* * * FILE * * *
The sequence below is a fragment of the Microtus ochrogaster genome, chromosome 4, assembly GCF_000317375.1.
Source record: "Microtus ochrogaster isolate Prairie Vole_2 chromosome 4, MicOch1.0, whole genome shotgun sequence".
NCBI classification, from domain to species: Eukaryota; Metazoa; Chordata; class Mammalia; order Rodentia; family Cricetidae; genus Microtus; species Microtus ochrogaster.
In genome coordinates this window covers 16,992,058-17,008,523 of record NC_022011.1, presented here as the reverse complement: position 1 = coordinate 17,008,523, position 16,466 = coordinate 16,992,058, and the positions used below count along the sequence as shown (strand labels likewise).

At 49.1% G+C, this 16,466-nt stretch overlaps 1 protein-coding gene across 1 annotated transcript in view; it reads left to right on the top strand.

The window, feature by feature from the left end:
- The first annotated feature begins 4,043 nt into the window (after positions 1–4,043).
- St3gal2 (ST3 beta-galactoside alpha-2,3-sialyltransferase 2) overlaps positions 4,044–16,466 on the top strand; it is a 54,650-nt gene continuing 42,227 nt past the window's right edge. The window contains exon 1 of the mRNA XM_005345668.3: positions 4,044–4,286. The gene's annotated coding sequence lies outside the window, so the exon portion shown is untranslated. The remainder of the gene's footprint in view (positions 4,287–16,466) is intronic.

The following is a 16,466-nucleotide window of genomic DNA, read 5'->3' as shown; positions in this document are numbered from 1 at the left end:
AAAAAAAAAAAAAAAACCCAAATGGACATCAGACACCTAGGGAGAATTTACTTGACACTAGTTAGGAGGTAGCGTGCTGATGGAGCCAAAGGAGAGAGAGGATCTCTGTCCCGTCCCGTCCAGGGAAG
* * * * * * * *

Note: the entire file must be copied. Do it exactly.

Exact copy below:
The sequence below is a fragment of the Microtus ochrogaster genome, chromosome 4, assembly GCF_000317375.1.
Source record: "Microtus ochrogaster isolate Prairie Vole_2 chromosome 4, MicOch1.0, whole genome shotgun sequence".
NCBI classification, from domain to species: Eukaryota; Metazoa; Chordata; class Mammalia; order Rodentia; family Cricetidae; genus Microtus; species Microtus ochrogaster.
In genome coordinates this window covers 16,992,058-17,008,523 of record NC_022011.1, presented here as the reverse complement: position 1 = coordinate 17,008,523, position 16,466 = coordinate 16,992,058, and the positions used below count along the sequence as shown (strand labels likewise).

At 49.1% G+C, this 16,466-nt stretch overlaps 1 protein-coding gene across 1 annotated transcript in view; it reads left to right on the top strand.

The window, feature by feature from the left end:
- The first annotated feature begins 4,043 nt into the window (after positions 1–4,043).
- St3gal2 (ST3 beta-galactoside alpha-2,3-sialyltransferase 2) overlaps positions 4,044–16,466 on the top strand; it is a 54,650-nt gene continuing 42,227 nt past the window's right edge. The window contains exon 1 of the mRNA XM_005345668.3: positions 4,044–4,286. The gene's annotated coding sequence lies outside the window, so the exon portion shown is untranslated. The remainder of the gene's footprint in view (positions 4,287–16,466) is intronic.

The following is a 16,466-nucleotide window of genomic DNA, read 5'->3' as shown; positions in this document are numbered from 1 at the left end:
AAAAAAAAAAAAAAAACCCAAATGGACATCAGACACCTAGGGAGAATTTACTTGACACTAGTTAGGAGGTAGCGTGCTGATGGAGCCAAAGGAGAGAGAGGATCTCTGTCCCGTCCCGTCCAGGGAAG